Lump in Throat: Should I Be Worried?


If you ever feel a lump in throat, it is totally normal to be alarmed. Most people, if they feel this, immediately think that they might have cancer, especially if they smoke or engage in other risky behavior.

However, it is important to know that a lump in throat is not always a cause for alarm. In fact, there can be a great many reasons for a lump in throat.

Of course, this is not to say that you shouldn't visit a doctor to determine what is causing your lump in throat, but you should, at the very least, ease your mind by considering the many possibilities for this condition.

Tense Throat Muscles 

Before you allow your mind to jump to the possibility of throat cancer or some other serious ailment, consider the possibility that you could just have sore or strained throat muscles.

There are many ways in which a person could strain his or her throat. If you have been sick recently, for example, and have been vomiting, you could have potentially strained your throat muscles, leading to a muscle knot or general tension.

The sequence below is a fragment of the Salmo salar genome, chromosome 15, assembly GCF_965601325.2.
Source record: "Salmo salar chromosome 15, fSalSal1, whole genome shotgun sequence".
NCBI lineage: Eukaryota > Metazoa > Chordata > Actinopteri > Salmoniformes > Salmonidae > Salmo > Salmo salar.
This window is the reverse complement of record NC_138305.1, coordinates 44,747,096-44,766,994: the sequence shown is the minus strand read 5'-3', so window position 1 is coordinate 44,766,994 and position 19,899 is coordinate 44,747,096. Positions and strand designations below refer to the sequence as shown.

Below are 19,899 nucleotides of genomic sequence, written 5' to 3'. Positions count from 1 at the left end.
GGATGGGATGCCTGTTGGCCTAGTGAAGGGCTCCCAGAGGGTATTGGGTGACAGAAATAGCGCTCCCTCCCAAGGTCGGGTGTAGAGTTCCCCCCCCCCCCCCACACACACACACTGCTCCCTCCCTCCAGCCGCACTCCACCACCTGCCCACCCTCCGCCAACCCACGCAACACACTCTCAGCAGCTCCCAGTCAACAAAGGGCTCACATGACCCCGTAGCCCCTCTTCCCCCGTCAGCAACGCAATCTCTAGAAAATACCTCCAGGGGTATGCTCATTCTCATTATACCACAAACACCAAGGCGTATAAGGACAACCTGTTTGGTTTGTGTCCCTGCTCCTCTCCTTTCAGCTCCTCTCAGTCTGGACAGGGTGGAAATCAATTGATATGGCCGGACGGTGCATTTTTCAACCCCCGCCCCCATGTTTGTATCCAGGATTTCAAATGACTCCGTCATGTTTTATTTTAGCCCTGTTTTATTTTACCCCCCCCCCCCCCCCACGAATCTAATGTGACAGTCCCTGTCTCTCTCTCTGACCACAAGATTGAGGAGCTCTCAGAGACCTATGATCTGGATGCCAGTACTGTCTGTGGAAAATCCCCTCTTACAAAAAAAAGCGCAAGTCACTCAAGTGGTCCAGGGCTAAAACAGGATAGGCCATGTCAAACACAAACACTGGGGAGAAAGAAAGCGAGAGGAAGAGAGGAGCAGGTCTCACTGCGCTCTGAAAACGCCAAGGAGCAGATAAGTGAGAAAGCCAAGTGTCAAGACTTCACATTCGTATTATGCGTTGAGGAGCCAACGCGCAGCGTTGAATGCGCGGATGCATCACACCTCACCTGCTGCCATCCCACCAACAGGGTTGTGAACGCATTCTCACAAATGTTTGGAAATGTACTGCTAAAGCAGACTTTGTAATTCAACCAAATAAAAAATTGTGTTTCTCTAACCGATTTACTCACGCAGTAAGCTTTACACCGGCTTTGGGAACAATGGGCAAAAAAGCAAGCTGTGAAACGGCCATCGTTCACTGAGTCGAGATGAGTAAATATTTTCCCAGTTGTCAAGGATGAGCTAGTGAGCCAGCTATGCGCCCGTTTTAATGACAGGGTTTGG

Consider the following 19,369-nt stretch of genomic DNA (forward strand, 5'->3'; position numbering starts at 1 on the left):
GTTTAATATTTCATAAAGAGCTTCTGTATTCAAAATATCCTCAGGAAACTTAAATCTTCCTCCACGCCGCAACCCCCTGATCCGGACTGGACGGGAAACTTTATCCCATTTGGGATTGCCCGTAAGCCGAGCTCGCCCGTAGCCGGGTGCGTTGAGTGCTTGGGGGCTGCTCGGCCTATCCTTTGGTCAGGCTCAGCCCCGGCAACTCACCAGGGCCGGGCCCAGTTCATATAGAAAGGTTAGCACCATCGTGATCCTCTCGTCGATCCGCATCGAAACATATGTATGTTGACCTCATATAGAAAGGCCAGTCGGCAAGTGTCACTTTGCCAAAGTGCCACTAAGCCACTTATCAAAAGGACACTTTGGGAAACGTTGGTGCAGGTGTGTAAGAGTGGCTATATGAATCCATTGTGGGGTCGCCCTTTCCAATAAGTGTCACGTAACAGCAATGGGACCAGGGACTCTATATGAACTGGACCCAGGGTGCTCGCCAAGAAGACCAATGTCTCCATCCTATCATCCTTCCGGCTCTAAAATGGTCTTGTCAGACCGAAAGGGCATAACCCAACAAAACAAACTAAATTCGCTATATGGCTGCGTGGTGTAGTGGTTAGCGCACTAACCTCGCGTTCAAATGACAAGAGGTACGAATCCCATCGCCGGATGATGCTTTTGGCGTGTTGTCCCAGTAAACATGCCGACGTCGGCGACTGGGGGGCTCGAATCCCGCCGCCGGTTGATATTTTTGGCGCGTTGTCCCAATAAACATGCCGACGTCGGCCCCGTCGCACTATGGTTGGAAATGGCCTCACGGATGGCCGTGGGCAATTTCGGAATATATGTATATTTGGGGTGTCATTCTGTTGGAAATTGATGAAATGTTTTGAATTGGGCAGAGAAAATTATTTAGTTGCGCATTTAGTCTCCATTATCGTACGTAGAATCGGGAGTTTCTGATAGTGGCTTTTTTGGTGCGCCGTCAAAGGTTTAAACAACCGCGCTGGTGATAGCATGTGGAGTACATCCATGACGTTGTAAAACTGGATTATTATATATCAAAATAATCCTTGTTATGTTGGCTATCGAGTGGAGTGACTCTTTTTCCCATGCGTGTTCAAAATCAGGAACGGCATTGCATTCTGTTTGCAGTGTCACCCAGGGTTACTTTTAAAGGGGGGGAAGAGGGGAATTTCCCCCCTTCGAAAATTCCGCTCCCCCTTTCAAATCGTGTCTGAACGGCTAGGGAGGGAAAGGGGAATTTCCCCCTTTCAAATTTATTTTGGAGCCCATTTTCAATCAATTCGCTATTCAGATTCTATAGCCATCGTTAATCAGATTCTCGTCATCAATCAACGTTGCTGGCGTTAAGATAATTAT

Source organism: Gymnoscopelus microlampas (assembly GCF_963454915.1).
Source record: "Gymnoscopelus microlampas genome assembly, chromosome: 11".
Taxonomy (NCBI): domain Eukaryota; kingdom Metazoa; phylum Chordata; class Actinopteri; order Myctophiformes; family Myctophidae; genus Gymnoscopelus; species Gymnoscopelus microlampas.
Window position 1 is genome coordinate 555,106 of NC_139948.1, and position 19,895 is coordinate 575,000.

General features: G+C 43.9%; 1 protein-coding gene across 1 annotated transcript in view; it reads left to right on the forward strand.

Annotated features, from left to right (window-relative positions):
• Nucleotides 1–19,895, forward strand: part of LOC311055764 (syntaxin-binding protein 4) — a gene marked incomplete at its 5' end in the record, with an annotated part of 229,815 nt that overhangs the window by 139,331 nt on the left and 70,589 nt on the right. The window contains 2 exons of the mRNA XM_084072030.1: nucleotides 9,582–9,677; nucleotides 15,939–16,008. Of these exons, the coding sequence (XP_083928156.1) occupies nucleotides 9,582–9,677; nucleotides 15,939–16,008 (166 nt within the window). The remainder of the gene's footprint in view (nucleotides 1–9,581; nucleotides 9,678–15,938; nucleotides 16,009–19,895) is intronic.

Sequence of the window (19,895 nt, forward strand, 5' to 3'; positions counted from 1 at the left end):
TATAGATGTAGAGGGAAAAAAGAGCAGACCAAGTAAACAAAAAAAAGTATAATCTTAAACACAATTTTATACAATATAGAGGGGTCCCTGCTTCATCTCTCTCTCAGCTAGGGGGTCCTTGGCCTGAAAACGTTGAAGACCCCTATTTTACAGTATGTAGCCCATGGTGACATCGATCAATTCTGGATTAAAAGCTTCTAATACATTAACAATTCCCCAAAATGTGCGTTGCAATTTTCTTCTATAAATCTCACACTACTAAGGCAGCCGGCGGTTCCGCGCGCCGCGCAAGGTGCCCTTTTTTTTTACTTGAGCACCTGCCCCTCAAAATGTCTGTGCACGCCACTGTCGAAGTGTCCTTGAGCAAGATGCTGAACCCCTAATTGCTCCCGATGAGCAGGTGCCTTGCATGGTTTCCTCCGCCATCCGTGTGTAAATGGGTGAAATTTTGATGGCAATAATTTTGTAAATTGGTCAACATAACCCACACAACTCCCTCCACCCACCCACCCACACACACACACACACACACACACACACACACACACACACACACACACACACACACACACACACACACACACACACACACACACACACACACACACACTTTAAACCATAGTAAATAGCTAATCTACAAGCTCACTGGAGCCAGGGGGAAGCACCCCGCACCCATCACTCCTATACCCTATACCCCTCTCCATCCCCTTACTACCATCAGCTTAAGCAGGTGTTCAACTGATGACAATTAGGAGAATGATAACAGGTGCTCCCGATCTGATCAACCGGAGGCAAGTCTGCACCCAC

Holding your head in an awkward or new position could also lead to this condition. Also, if you are feeling overly stressed and are therefore holding your neck differently than usual, this could lead to a lump or bump.

Try some tension reducing exercises or maybe even a massage first. If those don’t work to relieve your throat bump, then you may wish to consider seeing a doctor.

Acid Reflux Disorder 

Acid Reflux Disorder

Source: organicfacts

Some people who develop a lump or bump in their throats may be suffering from acid reflux disorder, a condition that causes stomach acid to rise into the esophagus.